Lana Payne speaks to delegates after being elected as president of UNIFOR, Canada’s largest private sector union, at the Metro Toronto Convention Centre on Aug. 10, 2022.
Richard Lautens | Toronto Star | Getty Images
DETROIT — Labor strikes are now an international issue for General Motors after the Detroit automaker failed to reach a tentative agreement by Monday for roughly 4,300 workers represented by Canadian union Unifor.
The Canadian autoworkers will join roughly 9,200 United Auto Workers members who are on strike in the U.S. at two assembly plants and 18 parts and distribution centers for GM. The U.S. strike started Sept. 15 and has since expanded.
The new strikes in the Canadian province of Ontario affect an assembly plant that produces light- and heavy-duty Chevrolet Silverado trucks; production of some V-6 and V-8 engines used in a variety of vehicles such as the Chevrolet Equinox; and a stamping facility that produces parts for various cars and trucks.
The Canadian strike against GM comes days after Unifor President Lana Payne said Friday the union was encountering “resistance” from the automaker regarding a number of “important elements” of the tentative deal.
Payne singled out worker classifications as a major issue under the deal, which is patterned off a ratified agreement between the union and Ford Motor.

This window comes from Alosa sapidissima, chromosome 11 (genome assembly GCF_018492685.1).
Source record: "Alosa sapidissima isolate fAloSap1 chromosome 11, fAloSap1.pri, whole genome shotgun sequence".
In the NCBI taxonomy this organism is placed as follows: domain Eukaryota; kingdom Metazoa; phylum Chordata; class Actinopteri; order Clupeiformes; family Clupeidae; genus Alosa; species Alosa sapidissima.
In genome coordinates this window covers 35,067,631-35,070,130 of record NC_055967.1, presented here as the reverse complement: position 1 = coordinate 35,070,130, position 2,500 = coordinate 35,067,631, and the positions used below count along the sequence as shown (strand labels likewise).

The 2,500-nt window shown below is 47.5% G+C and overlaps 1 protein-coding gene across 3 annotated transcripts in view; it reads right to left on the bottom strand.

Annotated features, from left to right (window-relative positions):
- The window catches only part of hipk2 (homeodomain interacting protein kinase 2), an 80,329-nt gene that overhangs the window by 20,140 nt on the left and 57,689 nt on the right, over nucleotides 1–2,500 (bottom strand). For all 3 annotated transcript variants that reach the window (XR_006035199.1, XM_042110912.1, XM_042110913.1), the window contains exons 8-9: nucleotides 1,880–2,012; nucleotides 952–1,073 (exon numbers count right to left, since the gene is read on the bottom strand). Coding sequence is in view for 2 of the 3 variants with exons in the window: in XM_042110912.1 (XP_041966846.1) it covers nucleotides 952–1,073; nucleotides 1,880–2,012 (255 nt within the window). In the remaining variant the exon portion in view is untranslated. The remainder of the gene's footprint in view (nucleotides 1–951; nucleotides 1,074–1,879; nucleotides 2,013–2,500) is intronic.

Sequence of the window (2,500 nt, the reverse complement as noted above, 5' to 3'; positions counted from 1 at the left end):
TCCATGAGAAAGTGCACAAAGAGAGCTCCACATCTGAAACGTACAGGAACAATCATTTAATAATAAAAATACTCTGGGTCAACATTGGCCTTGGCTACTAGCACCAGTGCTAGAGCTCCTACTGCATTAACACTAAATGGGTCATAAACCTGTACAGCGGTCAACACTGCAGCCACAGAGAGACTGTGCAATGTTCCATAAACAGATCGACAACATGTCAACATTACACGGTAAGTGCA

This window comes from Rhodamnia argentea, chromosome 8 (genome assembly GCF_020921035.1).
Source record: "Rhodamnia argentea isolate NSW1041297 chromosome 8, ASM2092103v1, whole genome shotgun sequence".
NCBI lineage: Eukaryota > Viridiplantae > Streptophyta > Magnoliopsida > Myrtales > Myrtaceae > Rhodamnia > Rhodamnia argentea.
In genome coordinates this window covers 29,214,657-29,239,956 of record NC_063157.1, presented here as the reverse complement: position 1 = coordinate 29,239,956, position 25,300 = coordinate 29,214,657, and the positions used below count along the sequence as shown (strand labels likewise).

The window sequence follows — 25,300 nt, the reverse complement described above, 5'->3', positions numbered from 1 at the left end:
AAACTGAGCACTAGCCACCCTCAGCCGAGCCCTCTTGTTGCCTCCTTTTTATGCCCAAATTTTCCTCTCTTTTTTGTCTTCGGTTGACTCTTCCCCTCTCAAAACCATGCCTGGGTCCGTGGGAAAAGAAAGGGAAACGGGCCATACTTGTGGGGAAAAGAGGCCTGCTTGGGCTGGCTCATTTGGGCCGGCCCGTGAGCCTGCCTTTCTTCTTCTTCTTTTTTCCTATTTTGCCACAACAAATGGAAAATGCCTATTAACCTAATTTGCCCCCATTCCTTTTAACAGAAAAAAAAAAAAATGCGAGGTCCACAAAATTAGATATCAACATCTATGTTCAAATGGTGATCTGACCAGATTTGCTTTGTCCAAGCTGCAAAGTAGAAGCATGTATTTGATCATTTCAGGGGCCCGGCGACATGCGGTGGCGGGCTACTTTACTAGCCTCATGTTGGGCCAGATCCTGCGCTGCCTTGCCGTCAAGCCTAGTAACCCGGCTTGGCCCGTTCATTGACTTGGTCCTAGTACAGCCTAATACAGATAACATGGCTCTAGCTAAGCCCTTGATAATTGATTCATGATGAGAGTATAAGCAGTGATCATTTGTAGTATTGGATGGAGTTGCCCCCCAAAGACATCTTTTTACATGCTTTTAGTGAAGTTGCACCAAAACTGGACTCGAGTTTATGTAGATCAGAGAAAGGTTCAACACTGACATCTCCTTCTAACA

Striking United Auto Workers (UAW) members from the General Motors Lansing Delta Plant picket in Delta Township, Michigan September 29, 2023.
Rebecca Cook | Reuters
“We have been crystal clear with the company that there is no agreement until this is resolved,” Payne said Friday in an online video addressed to Unifor members. “With days to go before our deadline, we have major issues left unresolved.”
Other issues involve universal health allowance for retirees and future product investment commitments, she said.
Unifor, which represents 18,000 Canadian workers at the Detroit automakers, took a more traditional approach to its negotiations than its U.S. counterpart. The Canadian union is negotiating with each automaker separately and using a deal first reached last month with Ford as a “pattern” for GM and Chrysler parent Stellantis.
Ford’s three-year deal included hourly wage increases of up to 25%, reactivation of a cost-of-living allowance to battle inflation and a shorter progression for workers to reach top pay, among other new or altered benefits.
The agreement, which covers more than 5,600 workers at Ford facilities in Canada, was ratified by 54% of workers who voted.
That traditional patterned bargaining approach runs counter to the UAW’s new strategy of bargaining with all three automakers at once.
The UAW has been gradually increasing the strikes since the work stoppages began, after the sides failed to reach tentative agreements by Sept 14. The targeted, or “stand-up,” strikes are taking place instead of national walkouts in which all plants simultaneously strike.
Only 25,200 workers, or roughly 17% of UAW members covered by the expired contracts with the Detroit automakers, are currently on strike. UAW President Shawn Fain previously said the union would increase the work stoppages based on progress in the negotiations.
Thousands of other UAW members have been laid off as a result of the strikes, including roughly 2,175 workers at other GM facilities. Most notably, the Detroit automaker was forced to idle production of a Kansa assembly plant that produces Chevrolet Malibu sedans and Cadillac XT4 crossovers.